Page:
This past January, I joined a men's basketball league through my church. Figuring that my window to do something like this shrinks with every passing day, and assuming that since I exercise with regularity I would be okay physically, I played.
Before the first game I missed the chance to warm-up adequately or really even at all. "I'll be okay," I thought.
And, throughout the game, I was. No injuries. No needing a sub out of exhaustion. No needing to sit out because I couldn't contribute. Playing the first game of semi-organized sports in over five years, I ended up playing a good amount of the game.
I went home, stretched out, squeezed in a workout, got ready for bed and went to sleep.
The next morning, however, I could barely walk. My calves burned. My thighs and hamstrings revolted and refused to bend much at all. I had to hold onto the railing of the stairwell at work. Well, actually I had to pull myself up by it to get up the stairs. Each step was a reminder of my age.
It was also a reminder of the need to more adequately prepare.
It also made me realize that while I was in good or at least decent physical shape, I had fallen into the trap of working out to break a sweat. Over the course of time, I had stopped pushing myself. Seldom did I find myself out of breath while working out. Sore the day after a workout? Hardly, if ever.
I had stopped pushing myself.
Throughout the course of the week after that first game, another realization hit me. For however old I was getting, my body started to heal. Even though it hurt, I could walk. By the end of the week, I was able to go for a run.
My body was strong and it was made to get stronger in response to it being pushed to and beyond its limits.
The next week, despite being able to complete an appropriate warm-up, followed a similar progression. I made it through the game, albeit with game-time pain and soreness. Waking up the next morning, my legs once again resisted movement.
I realized, however, that the pain didn't last as long. I was also inspired to work out with more fervor, pushing myself to exhaustion as a way to prep for the explosive nature of competitive basketball.
The rest of the season brought about more typical day-after soreness, a strained groin, and a trip to urgent-care to get a gouge above my right eye repaired.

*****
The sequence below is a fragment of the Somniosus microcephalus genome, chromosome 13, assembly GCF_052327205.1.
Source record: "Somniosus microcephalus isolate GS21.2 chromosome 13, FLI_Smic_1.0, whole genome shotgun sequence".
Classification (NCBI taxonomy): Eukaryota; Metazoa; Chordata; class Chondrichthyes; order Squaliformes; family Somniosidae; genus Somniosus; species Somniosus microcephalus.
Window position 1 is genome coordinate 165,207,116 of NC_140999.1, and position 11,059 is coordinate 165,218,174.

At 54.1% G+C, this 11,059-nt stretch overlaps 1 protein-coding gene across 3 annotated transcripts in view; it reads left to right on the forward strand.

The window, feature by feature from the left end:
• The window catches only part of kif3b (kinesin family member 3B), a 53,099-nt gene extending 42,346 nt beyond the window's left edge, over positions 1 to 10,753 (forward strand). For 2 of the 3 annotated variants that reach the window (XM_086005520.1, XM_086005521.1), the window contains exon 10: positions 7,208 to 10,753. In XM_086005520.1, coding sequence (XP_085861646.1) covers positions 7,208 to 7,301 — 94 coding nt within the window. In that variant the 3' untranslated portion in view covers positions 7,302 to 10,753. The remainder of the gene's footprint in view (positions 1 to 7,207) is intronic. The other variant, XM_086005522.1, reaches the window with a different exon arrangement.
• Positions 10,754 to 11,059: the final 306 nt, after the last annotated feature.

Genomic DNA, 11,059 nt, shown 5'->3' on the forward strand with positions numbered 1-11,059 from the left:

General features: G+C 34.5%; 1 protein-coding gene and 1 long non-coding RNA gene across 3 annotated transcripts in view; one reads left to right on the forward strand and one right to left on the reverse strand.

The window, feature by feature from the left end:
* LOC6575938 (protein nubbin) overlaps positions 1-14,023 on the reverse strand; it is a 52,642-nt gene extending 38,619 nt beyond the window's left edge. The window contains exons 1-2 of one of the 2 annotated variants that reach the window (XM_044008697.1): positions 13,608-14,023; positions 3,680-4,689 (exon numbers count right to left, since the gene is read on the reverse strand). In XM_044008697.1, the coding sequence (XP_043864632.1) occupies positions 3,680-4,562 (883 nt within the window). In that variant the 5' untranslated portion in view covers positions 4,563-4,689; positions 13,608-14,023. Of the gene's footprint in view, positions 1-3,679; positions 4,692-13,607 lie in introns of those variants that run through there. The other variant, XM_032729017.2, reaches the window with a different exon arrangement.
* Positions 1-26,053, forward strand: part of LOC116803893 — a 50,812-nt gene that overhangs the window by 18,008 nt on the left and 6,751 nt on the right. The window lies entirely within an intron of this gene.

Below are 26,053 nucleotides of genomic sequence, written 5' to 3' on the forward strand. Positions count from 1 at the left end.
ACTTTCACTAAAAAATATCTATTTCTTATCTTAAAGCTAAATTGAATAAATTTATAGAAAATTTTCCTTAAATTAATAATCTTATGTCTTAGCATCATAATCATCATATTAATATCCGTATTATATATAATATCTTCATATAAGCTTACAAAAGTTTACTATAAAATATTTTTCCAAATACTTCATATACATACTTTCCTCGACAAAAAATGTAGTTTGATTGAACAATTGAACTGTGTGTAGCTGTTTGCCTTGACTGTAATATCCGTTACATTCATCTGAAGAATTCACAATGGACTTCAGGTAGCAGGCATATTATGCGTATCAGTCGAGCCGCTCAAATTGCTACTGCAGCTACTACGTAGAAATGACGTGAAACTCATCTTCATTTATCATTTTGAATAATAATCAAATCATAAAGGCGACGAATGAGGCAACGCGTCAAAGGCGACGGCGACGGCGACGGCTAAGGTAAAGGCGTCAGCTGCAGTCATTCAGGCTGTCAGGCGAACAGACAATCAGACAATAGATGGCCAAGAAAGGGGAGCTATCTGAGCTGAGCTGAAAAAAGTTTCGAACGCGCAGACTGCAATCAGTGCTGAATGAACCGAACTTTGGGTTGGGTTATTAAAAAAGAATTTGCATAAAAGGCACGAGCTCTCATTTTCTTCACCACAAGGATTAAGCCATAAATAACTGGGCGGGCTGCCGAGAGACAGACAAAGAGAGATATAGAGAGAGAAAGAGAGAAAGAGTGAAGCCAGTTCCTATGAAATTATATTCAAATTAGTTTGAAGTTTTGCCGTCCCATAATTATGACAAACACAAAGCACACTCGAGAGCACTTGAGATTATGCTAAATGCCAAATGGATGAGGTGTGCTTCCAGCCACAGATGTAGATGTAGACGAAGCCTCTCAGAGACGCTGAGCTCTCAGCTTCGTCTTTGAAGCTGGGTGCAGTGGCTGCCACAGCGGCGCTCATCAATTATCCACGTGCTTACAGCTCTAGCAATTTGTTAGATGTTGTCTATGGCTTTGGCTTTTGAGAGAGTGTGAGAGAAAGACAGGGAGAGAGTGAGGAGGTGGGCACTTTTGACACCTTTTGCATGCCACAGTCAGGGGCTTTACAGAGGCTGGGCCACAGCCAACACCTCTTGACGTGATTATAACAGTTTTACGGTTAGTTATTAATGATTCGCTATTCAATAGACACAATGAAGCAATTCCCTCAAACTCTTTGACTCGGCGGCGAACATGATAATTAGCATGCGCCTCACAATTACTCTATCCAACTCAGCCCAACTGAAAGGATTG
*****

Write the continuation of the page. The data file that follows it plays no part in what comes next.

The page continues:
Otherwise, with each game I could feel myself adapting more and more to the long-forgotten demands of competitive sports. I once again cherished the opportunity to push myself, whether in games or by myself in my basement, in my driveway, or out on a run. Out of breath. Exhausted.
To, and over the edge of, my limits. All in.
Two weeks before the end of the season, COVID-19 caused it to stop early. Despite this abrupt ending, the lessons gleaned from this experience have remained.
So has the scar above my right eye.
First, it is foolish to push beyond your limits if you haven't adequately prepared. Preparation is essential in all things.
Excellence happens on purpose and as the result of intentional preparation.
Second, it is equally foolish to not push to your limits and potentially past them if you have taken the time to get ready. While there might be reason to hold back at times, if you have put in the work, holding back prevents us and others from attaining the greatness for which we have been created and called and what the present moment needs. Ask the question. Make the statement. Stand up for your beliefs or get down on your knees for them. Or both. Offer the proposal. Sing with all that you have within you. Read with expression. Fire that pigskin. Take the risk. Go all in. We get out of something what we put into it. Focus on doing everything, even the small things like warming up, extraordinarily well.
Excellence happens as the result of a whole bunch of hard work.
And third, we are strong. Soreness - within reason - could be viewed as weakness leaving the body. We were made to function well under pressure and, when we prepare and push hard, we are capable of amazing things. Stress is your body's way of preparing you for the task ahead. You have more energy, you have more focus, you have an innate desire to connect with other people. We can see these effects of stress as negatives, or we can accept these responses as God's way of preparing us for the great works He has in store for us to do.
Excellence happens because we were created to be excellent.
2020 has been filled with countless pressure filled, stagnation inducing, painful events. More are most likely on the horizon. Sorry.
Keep preparing as best you can. Push hard. Trust that you were created for greatness, built for holiness, and destined for sainthood. We are capable of so much more than what we think is possible.
We can do hard things. Amazing things. Excellent things.
Believe that perhaps we were put here for a time such as this (Esther 4:14).
And, believe that for as hard as this time is, that we are stronger.